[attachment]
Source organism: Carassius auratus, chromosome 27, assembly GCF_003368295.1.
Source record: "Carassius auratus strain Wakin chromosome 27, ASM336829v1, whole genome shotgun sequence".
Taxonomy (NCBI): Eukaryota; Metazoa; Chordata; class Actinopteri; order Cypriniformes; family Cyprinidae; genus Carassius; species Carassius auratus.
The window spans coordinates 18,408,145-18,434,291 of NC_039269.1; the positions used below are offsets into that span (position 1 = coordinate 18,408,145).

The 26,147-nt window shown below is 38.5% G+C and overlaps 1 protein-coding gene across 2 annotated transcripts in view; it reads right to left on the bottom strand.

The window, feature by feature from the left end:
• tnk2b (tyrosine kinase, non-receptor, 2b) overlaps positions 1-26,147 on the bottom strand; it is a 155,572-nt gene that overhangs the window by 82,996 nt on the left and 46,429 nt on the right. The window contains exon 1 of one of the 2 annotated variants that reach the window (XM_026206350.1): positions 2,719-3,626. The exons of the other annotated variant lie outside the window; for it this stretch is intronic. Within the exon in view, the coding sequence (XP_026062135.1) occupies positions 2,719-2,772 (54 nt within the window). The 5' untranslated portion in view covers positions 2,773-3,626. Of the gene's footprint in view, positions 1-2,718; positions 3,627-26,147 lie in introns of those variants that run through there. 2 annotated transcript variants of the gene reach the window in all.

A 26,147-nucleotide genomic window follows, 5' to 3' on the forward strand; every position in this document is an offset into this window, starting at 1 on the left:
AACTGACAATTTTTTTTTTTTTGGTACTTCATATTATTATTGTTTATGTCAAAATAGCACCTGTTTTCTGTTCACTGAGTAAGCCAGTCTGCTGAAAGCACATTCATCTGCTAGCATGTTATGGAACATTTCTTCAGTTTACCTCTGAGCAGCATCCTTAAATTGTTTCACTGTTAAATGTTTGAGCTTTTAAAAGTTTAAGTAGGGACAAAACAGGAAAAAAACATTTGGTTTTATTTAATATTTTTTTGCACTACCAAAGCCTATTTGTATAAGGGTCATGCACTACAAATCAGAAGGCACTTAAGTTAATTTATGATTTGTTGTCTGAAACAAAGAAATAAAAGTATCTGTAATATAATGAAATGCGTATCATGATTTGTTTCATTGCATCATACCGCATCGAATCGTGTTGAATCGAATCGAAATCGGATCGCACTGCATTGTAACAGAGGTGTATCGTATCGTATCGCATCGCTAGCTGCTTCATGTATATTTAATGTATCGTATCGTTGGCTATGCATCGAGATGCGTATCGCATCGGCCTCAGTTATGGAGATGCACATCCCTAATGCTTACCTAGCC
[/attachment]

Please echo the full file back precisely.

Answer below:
Source organism: Carassius auratus, chromosome 27, assembly GCF_003368295.1.
Source record: "Carassius auratus strain Wakin chromosome 27, ASM336829v1, whole genome shotgun sequence".
Taxonomy (NCBI): Eukaryota; Metazoa; Chordata; class Actinopteri; order Cypriniformes; family Cyprinidae; genus Carassius; species Carassius auratus.
The window spans coordinates 18,408,145-18,434,291 of NC_039269.1; the positions used below are offsets into that span (position 1 = coordinate 18,408,145).

The 26,147-nt window shown below is 38.5% G+C and overlaps 1 protein-coding gene across 2 annotated transcripts in view; it reads right to left on the bottom strand.

The window, feature by feature from the left end:
• tnk2b (tyrosine kinase, non-receptor, 2b) overlaps positions 1-26,147 on the bottom strand; it is a 155,572-nt gene that overhangs the window by 82,996 nt on the left and 46,429 nt on the right. The window contains exon 1 of one of the 2 annotated variants that reach the window (XM_026206350.1): positions 2,719-3,626. The exons of the other annotated variant lie outside the window; for it this stretch is intronic. Within the exon in view, the coding sequence (XP_026062135.1) occupies positions 2,719-2,772 (54 nt within the window). The 5' untranslated portion in view covers positions 2,773-3,626. Of the gene's footprint in view, positions 1-2,718; positions 3,627-26,147 lie in introns of those variants that run through there. 2 annotated transcript variants of the gene reach the window in all.

A 26,147-nucleotide genomic window follows, 5' to 3' on the forward strand; every position in this document is an offset into this window, starting at 1 on the left:
AACTGACAATTTTTTTTTTTTTGGTACTTCATATTATTATTGTTTATGTCAAAATAGCACCTGTTTTCTGTTCACTGAGTAAGCCAGTCTGCTGAAAGCACATTCATCTGCTAGCATGTTATGGAACATTTCTTCAGTTTACCTCTGAGCAGCATCCTTAAATTGTTTCACTGTTAAATGTTTGAGCTTTTAAAAGTTTAAGTAGGGACAAAACAGGAAAAAAACATTTGGTTTTATTTAATATTTTTTTGCACTACCAAAGCCTATTTGTATAAGGGTCATGCACTACAAATCAGAAGGCACTTAAGTTAATTTATGATTTGTTGTCTGAAACAAAGAAATAAAAGTATCTGTAATATAATGAAATGCGTATCATGATTTGTTTCATTGCATCATACCGCATCGAATCGTGTTGAATCGAATCGAAATCGGATCGCACTGCATTGTAACAGAGGTGTATCGTATCGTATCGCATCGCTAGCTGCTTCATGTATATTTAATGTATCGTATCGTTGGCTATGCATCGAGATGCGTATCGCATCGGCCTCAGTTATGGAGATGCACATCCCTAATGCTTACCTAGCC